CVD and DR share several risk factors, such as age, duration of diabetes, hypertension, higher BMI, and CKD. (6, 8) We also noted these variables in the descriptive analysis of this study and a separate report by our group that evaluated the risk factors that are associated with DR. (28).
Of these common risk factors, duration of diabetes could not be considered in our study, because it was used as a matching criterion in our population. Hypertension is another major risk factor for CVD and microvascular complications (5, 17). Hypertension has a direct correlation with CVD, because it is linked to arterial stiffness and thickness (6). Several studies, such as DCCT/EDIC, have shown that high levels of arterial pressure are strongly positively associated with the progression of DR (34). CKD, a result of diabetic microangiopathy, is also related to CVD, due primarily to its association with high fibrinogen levels, blood viscosity, lipoprotein levels, and platelet aggregation (17).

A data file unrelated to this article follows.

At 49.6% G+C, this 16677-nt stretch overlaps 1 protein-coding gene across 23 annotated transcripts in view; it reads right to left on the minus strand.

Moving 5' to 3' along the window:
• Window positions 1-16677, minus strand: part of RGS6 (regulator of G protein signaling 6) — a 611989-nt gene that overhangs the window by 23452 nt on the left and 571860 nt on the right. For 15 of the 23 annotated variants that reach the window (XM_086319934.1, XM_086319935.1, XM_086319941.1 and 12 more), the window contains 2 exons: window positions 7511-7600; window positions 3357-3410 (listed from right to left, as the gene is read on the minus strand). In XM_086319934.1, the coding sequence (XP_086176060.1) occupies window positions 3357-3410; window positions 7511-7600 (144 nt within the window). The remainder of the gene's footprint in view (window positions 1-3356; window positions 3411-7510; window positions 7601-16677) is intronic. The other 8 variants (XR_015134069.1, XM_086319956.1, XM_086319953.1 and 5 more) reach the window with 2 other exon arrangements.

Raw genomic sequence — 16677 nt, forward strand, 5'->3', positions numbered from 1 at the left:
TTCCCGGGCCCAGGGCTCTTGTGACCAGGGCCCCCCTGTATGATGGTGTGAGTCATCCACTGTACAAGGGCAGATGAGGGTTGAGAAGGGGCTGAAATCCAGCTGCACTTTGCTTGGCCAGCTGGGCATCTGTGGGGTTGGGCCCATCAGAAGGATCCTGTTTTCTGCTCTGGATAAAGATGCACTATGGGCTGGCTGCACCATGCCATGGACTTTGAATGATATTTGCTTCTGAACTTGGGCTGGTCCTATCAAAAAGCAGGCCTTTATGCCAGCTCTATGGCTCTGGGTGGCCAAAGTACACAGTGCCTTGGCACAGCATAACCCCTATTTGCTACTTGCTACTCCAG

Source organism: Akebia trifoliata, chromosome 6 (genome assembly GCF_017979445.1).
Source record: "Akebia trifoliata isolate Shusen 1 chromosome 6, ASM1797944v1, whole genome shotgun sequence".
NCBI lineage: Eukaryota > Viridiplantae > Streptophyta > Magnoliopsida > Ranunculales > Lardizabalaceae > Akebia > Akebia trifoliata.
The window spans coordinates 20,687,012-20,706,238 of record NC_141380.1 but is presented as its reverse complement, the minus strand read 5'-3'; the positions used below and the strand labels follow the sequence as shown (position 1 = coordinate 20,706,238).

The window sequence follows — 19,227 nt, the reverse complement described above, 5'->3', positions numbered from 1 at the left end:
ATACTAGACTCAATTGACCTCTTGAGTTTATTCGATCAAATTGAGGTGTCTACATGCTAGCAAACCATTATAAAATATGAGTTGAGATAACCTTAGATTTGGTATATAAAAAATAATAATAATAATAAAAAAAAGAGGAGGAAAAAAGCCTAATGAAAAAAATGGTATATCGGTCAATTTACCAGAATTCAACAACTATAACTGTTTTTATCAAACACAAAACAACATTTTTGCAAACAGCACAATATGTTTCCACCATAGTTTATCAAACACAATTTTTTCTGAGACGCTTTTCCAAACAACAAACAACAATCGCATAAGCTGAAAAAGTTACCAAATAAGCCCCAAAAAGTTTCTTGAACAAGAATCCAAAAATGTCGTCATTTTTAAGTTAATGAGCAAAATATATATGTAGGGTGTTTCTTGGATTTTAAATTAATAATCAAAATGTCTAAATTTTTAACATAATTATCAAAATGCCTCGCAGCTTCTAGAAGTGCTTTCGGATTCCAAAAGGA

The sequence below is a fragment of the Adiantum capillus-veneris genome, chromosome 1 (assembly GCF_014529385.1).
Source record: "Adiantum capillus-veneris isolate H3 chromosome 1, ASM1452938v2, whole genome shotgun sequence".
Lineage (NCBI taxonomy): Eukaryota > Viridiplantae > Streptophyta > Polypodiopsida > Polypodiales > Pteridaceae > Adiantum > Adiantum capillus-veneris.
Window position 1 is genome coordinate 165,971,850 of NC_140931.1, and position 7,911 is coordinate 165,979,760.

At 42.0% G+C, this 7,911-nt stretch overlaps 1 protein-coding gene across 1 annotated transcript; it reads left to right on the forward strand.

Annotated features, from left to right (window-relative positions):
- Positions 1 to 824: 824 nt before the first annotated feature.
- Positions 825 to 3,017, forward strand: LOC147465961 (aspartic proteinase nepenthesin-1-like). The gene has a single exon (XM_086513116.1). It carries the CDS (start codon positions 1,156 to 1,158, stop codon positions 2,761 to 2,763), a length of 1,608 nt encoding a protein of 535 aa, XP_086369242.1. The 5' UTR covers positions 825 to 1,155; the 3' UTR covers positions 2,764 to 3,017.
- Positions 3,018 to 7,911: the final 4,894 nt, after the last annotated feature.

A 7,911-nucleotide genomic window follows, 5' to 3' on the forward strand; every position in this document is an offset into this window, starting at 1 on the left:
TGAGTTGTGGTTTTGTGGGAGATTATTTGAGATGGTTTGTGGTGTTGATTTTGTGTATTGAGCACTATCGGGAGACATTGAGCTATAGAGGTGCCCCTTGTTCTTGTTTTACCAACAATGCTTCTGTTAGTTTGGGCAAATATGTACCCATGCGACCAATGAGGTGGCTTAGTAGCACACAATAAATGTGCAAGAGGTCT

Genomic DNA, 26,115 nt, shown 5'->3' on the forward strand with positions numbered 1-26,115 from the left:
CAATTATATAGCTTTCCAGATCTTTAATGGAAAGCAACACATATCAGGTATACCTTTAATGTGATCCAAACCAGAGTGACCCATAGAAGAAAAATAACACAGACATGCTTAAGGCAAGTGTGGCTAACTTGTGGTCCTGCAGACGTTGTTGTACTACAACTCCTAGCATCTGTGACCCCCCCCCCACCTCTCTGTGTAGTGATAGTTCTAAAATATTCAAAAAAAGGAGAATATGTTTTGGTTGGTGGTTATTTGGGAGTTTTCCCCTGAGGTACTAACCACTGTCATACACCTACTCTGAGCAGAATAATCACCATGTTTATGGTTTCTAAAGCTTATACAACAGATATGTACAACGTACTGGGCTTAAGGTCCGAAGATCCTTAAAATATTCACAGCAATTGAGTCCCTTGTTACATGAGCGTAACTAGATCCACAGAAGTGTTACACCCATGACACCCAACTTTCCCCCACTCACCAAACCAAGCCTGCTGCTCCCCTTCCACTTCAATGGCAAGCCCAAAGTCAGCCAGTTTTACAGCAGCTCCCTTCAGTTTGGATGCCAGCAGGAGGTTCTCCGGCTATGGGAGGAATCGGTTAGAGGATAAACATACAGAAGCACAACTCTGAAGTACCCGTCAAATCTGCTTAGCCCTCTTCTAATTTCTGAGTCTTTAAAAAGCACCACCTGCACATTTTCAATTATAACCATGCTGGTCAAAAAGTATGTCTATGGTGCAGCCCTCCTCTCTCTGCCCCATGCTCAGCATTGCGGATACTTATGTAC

In our study, in addition to DR, BMI was a significant risk factor for CVD. Our population had a high prevalence of metabolic syndrome (35). These patients presented with clinical and laboratory indications that have been suggested to increase the risk for non-alcoholic fatty liver disease (NAFLD), which has also been associated with the development of CVD. There is evidence that obesity, an established risk factor for CVD, has a significant function in the endothelial damage in DR (36). Adipose tissue releases proinflammatory cytokines that induce insulin resistance and endothelial dysfunction, leading to diabetic angiopathy (37, 38).
We did not find association between smoking and CVD in our exploratory analyze. However, our sample included only a small number of smokers in cases (5.3%) and control (6.3%) groups and this might have influenced our results. This small number could be related to the fact that the percentage of adult smokers in Brazil has been significantly decreasing and according to the most recent data, it has a national average of 14.7% (39).